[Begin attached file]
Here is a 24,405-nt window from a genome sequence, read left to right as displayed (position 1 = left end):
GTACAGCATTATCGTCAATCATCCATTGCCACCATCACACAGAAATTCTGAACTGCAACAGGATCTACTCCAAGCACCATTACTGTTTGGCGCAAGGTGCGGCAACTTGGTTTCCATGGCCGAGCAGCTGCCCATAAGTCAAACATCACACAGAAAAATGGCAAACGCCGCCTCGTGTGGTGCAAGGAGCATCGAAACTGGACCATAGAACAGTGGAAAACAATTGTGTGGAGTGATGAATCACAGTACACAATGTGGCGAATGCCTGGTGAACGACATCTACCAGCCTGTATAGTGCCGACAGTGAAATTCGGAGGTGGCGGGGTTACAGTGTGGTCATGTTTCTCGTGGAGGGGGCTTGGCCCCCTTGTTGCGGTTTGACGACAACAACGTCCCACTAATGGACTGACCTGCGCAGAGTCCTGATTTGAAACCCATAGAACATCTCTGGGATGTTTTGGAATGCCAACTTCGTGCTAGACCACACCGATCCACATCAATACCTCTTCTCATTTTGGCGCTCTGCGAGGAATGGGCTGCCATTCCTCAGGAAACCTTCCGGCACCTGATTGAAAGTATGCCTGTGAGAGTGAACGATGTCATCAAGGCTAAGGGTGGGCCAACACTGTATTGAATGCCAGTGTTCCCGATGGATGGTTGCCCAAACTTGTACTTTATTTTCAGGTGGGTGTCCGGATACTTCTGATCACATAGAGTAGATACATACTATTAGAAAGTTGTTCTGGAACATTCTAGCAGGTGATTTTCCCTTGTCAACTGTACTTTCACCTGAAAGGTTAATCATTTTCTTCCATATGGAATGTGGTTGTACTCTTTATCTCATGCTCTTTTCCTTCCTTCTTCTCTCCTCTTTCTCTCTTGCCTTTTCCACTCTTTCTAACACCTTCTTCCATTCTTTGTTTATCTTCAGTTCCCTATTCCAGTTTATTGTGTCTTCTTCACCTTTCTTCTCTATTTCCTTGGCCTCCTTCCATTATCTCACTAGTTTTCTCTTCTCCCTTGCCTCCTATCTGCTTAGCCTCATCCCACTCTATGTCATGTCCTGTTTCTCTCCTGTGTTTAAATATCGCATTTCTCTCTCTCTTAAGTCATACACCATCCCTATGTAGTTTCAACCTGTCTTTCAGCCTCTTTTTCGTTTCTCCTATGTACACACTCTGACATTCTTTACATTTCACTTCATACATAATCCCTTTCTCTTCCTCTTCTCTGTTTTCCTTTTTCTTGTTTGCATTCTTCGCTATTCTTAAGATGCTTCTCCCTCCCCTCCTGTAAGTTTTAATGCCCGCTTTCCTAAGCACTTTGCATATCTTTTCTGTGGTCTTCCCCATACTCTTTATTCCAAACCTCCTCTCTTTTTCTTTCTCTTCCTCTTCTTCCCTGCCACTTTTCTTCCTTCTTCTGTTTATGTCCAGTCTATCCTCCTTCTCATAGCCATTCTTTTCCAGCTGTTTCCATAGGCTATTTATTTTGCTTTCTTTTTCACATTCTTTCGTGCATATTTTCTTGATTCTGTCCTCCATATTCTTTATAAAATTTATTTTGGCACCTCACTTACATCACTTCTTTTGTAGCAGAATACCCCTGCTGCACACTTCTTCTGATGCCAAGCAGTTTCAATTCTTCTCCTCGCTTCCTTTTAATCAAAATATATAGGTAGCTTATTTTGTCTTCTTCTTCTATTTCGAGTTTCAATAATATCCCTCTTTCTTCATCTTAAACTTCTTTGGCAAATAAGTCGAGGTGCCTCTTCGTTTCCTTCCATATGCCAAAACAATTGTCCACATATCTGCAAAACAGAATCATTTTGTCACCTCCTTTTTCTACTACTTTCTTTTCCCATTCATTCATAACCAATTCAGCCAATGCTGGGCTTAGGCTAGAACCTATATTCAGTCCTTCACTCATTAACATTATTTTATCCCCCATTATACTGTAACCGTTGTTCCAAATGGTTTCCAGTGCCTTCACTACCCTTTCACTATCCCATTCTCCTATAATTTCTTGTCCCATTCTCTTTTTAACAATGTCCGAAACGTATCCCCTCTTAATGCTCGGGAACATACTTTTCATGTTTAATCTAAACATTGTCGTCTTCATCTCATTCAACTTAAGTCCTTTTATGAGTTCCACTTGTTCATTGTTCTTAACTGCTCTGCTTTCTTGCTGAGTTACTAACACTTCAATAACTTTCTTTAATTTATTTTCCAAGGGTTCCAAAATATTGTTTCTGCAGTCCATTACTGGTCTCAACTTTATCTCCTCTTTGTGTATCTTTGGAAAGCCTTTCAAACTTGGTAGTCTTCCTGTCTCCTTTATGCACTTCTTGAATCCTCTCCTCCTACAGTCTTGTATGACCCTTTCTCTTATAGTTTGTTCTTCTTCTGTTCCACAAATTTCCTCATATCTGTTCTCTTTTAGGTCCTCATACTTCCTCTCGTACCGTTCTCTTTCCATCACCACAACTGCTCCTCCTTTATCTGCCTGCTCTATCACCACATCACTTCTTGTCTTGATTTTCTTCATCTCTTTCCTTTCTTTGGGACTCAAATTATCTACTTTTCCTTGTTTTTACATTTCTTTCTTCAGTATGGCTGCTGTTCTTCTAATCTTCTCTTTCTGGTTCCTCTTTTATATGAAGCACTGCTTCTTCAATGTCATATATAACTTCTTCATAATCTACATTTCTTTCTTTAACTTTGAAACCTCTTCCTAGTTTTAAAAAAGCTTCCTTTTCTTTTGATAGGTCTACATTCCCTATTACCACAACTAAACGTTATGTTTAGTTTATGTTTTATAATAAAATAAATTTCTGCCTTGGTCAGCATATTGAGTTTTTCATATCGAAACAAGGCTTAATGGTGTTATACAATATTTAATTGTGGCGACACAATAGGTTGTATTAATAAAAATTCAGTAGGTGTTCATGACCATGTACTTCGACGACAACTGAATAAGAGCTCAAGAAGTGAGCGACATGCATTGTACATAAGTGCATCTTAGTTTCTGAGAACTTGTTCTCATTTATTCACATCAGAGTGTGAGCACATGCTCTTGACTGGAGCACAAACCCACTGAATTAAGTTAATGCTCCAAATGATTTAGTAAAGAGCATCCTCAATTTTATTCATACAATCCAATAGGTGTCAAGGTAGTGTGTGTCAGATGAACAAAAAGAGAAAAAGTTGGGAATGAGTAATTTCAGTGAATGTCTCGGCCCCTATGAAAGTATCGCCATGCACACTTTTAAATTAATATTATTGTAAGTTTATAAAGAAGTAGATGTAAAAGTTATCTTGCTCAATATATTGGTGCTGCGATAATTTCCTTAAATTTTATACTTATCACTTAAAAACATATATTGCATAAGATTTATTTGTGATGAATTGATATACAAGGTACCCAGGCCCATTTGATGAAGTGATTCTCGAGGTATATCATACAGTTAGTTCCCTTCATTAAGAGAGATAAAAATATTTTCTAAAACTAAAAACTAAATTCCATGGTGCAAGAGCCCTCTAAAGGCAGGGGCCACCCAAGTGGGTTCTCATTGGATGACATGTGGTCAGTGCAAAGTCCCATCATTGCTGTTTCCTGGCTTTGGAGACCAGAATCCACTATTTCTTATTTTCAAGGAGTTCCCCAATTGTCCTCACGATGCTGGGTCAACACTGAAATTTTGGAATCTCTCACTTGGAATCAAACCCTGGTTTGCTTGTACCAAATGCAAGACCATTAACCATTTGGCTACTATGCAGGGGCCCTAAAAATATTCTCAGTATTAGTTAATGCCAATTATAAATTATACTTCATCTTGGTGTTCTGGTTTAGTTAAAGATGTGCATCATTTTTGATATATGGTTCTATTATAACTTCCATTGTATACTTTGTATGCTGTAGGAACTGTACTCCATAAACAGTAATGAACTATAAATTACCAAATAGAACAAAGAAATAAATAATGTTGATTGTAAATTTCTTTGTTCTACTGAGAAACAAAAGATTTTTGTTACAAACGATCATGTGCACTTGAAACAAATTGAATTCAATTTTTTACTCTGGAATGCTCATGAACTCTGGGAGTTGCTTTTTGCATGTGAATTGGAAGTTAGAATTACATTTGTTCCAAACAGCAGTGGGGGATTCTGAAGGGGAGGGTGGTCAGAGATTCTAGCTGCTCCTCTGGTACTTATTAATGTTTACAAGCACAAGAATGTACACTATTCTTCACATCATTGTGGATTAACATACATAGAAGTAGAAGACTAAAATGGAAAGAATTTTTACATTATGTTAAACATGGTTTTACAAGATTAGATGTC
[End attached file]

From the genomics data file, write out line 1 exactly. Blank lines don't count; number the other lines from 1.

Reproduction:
Here is a 24,405-nt window from a genome sequence, read left to right as displayed (position 1 = left end):